5 Common Mistakes When Buying a Printer


Many people make mistakes when buying a printer that leave them shaking their fists in fury at their new technological purchase that didn’t live up to what the store told them it would. Before setting on your ink fueled journey it’s best to be prepared. The ink cartridge specialists at Cartridge Link know exactly what to look for and were happy to share their advice with us.

Ignoring running costs

Although the most expensive printers are not necessarily the best printers for your needs it is important to acknowledge that a very cheap printer may not live up to your own expectations. A cheaper printer may be cheaper for a reason, it uses a lot more toner. The running costs of a printer can be terribly expensive when the efficiency is low. An inkjet printer, for example, is the cheapest type compared to a laser print. However, an inkjet printer, on average, have a higher cost per page when using printer ink and toner.

Buying mono instead of color

For both businesses and individuals alike it should be noted the majority of sales are sealed via colored print copies. Buying a mono printer may save on ink costs but most people will agree it doesn’t seem as professional to see a black and white print. Secondly, mono prints can be more difficult to read with the location of information much slower. A colour printer purchase could means a higher return on investment.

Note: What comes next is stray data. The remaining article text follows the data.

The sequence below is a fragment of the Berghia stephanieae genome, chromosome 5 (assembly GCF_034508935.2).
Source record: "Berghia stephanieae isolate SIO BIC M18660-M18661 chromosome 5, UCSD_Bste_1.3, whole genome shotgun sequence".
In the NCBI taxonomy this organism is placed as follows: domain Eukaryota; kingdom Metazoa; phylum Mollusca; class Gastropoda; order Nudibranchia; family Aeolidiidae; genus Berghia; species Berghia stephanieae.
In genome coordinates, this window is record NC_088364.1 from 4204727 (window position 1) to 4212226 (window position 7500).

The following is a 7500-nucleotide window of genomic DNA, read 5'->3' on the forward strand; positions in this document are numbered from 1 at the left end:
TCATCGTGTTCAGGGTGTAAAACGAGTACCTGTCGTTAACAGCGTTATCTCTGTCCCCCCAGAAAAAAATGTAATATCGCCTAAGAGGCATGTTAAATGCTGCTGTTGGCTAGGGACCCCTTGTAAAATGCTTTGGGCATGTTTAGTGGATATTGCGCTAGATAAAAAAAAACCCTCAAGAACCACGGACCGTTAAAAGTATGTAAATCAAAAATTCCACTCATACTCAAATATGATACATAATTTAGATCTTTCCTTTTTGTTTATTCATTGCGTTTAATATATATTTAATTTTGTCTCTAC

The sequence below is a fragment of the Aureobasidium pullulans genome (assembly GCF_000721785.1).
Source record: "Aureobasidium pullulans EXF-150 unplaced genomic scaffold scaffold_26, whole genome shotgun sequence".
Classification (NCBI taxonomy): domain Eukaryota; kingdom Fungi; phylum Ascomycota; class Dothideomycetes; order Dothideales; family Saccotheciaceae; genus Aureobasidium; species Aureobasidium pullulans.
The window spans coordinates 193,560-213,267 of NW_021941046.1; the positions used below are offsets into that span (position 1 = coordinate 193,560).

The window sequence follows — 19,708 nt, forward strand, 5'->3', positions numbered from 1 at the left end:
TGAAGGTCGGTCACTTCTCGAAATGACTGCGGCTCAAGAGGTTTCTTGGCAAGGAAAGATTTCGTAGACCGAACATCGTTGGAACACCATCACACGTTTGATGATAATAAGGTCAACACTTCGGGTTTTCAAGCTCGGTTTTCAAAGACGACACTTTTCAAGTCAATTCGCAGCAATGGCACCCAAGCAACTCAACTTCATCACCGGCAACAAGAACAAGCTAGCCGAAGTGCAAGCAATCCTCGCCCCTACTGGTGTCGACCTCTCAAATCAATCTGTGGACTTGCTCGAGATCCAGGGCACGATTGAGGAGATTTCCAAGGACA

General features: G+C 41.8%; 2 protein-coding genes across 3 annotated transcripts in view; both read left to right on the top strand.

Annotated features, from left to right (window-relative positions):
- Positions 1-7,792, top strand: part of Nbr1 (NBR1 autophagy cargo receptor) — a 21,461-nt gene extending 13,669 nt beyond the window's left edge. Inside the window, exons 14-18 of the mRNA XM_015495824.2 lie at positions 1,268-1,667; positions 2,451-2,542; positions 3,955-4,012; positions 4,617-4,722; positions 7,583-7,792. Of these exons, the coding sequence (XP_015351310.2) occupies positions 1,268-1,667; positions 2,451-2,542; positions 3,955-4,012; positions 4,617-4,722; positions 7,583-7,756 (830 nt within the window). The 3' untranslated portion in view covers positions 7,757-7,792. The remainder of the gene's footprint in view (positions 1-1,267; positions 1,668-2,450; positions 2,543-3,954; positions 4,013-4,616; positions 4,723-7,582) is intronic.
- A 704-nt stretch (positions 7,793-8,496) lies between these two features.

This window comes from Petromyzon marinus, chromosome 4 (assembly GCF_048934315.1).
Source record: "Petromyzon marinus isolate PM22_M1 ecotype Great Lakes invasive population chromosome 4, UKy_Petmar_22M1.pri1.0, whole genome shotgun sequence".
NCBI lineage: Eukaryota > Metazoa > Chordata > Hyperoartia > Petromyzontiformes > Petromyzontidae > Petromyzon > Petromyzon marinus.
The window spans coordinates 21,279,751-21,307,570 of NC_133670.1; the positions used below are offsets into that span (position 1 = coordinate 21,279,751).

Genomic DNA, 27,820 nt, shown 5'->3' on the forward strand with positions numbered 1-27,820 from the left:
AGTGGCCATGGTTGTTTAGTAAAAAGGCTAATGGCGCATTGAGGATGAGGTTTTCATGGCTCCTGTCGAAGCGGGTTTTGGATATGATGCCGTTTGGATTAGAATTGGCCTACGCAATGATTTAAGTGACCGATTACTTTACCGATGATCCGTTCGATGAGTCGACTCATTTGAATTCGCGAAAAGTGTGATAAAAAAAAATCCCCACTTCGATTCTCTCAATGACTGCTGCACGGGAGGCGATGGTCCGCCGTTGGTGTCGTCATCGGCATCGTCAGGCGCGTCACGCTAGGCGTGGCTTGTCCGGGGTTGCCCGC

Software compatibility

It’s imperative you check your operating system is compatible with the printer you are about to buy. Some customers don’t realize this and when they come to connect their printer they find drivers are missing or information is straight out not relayed between computer and printer. Read the printer box, or if there isn’t one contact the retailer if it’s online or talk to the customer service assistant. Also think about whether you want WiFi compatibility or just a wired connection, the former could be a good option if you want to use your printer for a variety of computers around the house or office.

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Not checking user reviews

You’ve bought your new printer, you’ve connected it without a hitch and your print job is as gorgeous as the high definition advert you first saw it on. Roll on six months later and your printer is spluttering, screeching a decrepit tune and producing a paper print that although looks Piccasso-esque is certainly not what you were hoping for. Always check reviews. Websites such as Amazon are a good starting place as are independent review websites such as Which Magazine. Never neglect the power of word of mouth, firth hand experiences are priceless.

One of the most common complaints for printer purchases include not planning for the future. Think about what your requirements are. Are you a business or an individual? Do you want convince people with your prints or is it for something less demanding? Do you want versatility for the future or do you plan to dispose of your printer soon? Remember, technology changes and the demands on that technology change too.

If you found this article helpful you may also be interested in: Business Printers: Top 5 for Your Office

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